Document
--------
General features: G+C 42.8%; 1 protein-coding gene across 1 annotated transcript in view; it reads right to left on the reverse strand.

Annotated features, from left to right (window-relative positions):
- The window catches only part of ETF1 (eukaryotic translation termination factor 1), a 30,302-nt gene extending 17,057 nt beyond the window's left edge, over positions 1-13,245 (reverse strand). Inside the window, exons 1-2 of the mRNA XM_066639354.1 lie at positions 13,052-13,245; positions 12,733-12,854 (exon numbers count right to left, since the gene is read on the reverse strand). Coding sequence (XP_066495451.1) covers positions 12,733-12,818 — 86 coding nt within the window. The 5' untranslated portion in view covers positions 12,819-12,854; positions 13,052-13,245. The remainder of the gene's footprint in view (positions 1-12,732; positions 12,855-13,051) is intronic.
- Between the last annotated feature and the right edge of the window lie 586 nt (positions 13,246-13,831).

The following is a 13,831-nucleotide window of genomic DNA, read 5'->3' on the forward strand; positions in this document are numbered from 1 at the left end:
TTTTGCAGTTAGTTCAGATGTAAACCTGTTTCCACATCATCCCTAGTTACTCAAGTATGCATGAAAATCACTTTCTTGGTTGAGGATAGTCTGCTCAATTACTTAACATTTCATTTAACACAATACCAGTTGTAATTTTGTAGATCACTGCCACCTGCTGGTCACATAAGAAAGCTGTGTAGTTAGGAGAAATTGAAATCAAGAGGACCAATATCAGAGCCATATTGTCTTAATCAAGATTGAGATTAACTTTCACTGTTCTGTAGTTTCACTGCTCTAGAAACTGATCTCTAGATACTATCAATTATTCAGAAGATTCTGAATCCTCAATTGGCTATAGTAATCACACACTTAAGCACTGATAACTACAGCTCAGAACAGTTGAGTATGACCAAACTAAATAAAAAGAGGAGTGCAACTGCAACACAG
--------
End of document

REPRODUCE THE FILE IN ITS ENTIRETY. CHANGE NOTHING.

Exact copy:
General features: G+C 42.8%; 1 protein-coding gene across 1 annotated transcript in view; it reads right to left on the reverse strand.

Annotated features, from left to right (window-relative positions):
- The window catches only part of ETF1 (eukaryotic translation termination factor 1), a 30,302-nt gene extending 17,057 nt beyond the window's left edge, over positions 1-13,245 (reverse strand). Inside the window, exons 1-2 of the mRNA XM_066639354.1 lie at positions 13,052-13,245; positions 12,733-12,854 (exon numbers count right to left, since the gene is read on the reverse strand). Coding sequence (XP_066495451.1) covers positions 12,733-12,818 — 86 coding nt within the window. The 5' untranslated portion in view covers positions 12,819-12,854; positions 13,052-13,245. The remainder of the gene's footprint in view (positions 1-12,732; positions 12,855-13,051) is intronic.
- Between the last annotated feature and the right edge of the window lie 586 nt (positions 13,246-13,831).

The following is a 13,831-nucleotide window of genomic DNA, read 5'->3' on the forward strand; positions in this document are numbered from 1 at the left end:
TTTTGCAGTTAGTTCAGATGTAAACCTGTTTCCACATCATCCCTAGTTACTCAAGTATGCATGAAAATCACTTTCTTGGTTGAGGATAGTCTGCTCAATTACTTAACATTTCATTTAACACAATACCAGTTGTAATTTTGTAGATCACTGCCACCTGCTGGTCACATAAGAAAGCTGTGTAGTTAGGAGAAATTGAAATCAAGAGGACCAATATCAGAGCCATATTGTCTTAATCAAGATTGAGATTAACTTTCACTGTTCTGTAGTTTCACTGCTCTAGAAACTGATCTCTAGATACTATCAATTATTCAGAAGATTCTGAATCCTCAATTGGCTATAGTAATCACACACTTAAGCACTGATAACTACAGCTCAGAACAGTTGAGTATGACCAAACTAAATAAAAAGAGGAGTGCAACTGCAACACAG